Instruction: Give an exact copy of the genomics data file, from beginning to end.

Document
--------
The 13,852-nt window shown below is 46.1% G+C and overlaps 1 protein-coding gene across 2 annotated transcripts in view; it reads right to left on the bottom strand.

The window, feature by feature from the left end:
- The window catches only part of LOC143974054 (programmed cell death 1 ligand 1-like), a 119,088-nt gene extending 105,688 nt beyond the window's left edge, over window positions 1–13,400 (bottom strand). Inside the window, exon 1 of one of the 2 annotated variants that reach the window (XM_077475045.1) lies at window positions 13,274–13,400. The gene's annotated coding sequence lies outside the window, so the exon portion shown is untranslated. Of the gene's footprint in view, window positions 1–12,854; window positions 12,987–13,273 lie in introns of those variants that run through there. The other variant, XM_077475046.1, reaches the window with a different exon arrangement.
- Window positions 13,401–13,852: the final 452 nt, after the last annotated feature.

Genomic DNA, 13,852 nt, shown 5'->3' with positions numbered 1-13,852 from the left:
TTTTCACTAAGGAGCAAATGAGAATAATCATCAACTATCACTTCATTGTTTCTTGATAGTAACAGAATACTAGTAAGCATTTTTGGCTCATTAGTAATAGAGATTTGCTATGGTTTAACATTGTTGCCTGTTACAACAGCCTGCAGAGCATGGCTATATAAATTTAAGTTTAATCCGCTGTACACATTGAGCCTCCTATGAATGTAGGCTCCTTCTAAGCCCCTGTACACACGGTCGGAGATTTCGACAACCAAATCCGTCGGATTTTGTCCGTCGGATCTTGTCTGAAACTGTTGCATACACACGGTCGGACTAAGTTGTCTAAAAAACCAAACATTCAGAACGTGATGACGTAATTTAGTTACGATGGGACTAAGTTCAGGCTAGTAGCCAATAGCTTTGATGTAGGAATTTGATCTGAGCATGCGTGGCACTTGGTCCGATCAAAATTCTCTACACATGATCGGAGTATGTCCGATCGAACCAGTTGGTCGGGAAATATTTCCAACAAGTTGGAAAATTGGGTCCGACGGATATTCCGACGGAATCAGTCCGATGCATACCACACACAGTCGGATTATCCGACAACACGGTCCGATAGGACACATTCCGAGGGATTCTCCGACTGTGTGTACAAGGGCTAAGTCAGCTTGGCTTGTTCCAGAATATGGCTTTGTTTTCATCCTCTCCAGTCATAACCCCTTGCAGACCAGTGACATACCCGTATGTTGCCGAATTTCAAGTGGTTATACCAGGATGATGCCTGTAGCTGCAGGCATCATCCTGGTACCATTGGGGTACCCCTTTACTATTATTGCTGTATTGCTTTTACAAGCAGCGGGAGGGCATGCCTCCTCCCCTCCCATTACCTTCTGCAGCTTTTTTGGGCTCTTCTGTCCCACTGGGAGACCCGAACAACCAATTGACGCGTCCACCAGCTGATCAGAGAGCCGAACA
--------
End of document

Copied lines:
The 13,852-nt window shown below is 46.1% G+C and overlaps 1 protein-coding gene across 2 annotated transcripts in view; it reads right to left on the bottom strand.

The window, feature by feature from the left end:
- The window catches only part of LOC143974054 (programmed cell death 1 ligand 1-like), a 119,088-nt gene extending 105,688 nt beyond the window's left edge, over window positions 1–13,400 (bottom strand). Inside the window, exon 1 of one of the 2 annotated variants that reach the window (XM_077475045.1) lies at window positions 13,274–13,400. The gene's annotated coding sequence lies outside the window, so the exon portion shown is untranslated. Of the gene's footprint in view, window positions 1–12,854; window positions 12,987–13,273 lie in introns of those variants that run through there. The other variant, XM_077475046.1, reaches the window with a different exon arrangement.
- Window positions 13,401–13,852: the final 452 nt, after the last annotated feature.

Genomic DNA, 13,852 nt, shown 5'->3' with positions numbered 1-13,852 from the left:
TTTTCACTAAGGAGCAAATGAGAATAATCATCAACTATCACTTCATTGTTTCTTGATAGTAACAGAATACTAGTAAGCATTTTTGGCTCATTAGTAATAGAGATTTGCTATGGTTTAACATTGTTGCCTGTTACAACAGCCTGCAGAGCATGGCTATATAAATTTAAGTTTAATCCGCTGTACACATTGAGCCTCCTATGAATGTAGGCTCCTTCTAAGCCCCTGTACACACGGTCGGAGATTTCGACAACCAAATCCGTCGGATTTTGTCCGTCGGATCTTGTCTGAAACTGTTGCATACACACGGTCGGACTAAGTTGTCTAAAAAACCAAACATTCAGAACGTGATGACGTAATTTAGTTACGATGGGACTAAGTTCAGGCTAGTAGCCAATAGCTTTGATGTAGGAATTTGATCTGAGCATGCGTGGCACTTGGTCCGATCAAAATTCTCTACACATGATCGGAGTATGTCCGATCGAACCAGTTGGTCGGGAAATATTTCCAACAAGTTGGAAAATTGGGTCCGACGGATATTCCGACGGAATCAGTCCGATGCATACCACACACAGTCGGATTATCCGACAACACGGTCCGATAGGACACATTCCGAGGGATTCTCCGACTGTGTGTACAAGGGCTAAGTCAGCTTGGCTTGTTCCAGAATATGGCTTTGTTTTCATCCTCTCCAGTCATAACCCCTTGCAGACCAGTGACATACCCGTATGTTGCCGAATTTCAAGTGGTTATACCAGGATGATGCCTGTAGCTGCAGGCATCATCCTGGTACCATTGGGGTACCCCTTTACTATTATTGCTGTATTGCTTTTACAAGCAGCGGGAGGGCATGCCTCCTCCCCTCCCATTACCTTCTGCAGCTTTTTTGGGCTCTTCTGTCCCACTGGGAGACCCGAACAACCAATTGACGCGTCCACCAGCTGATCAGAGAGCCGAACA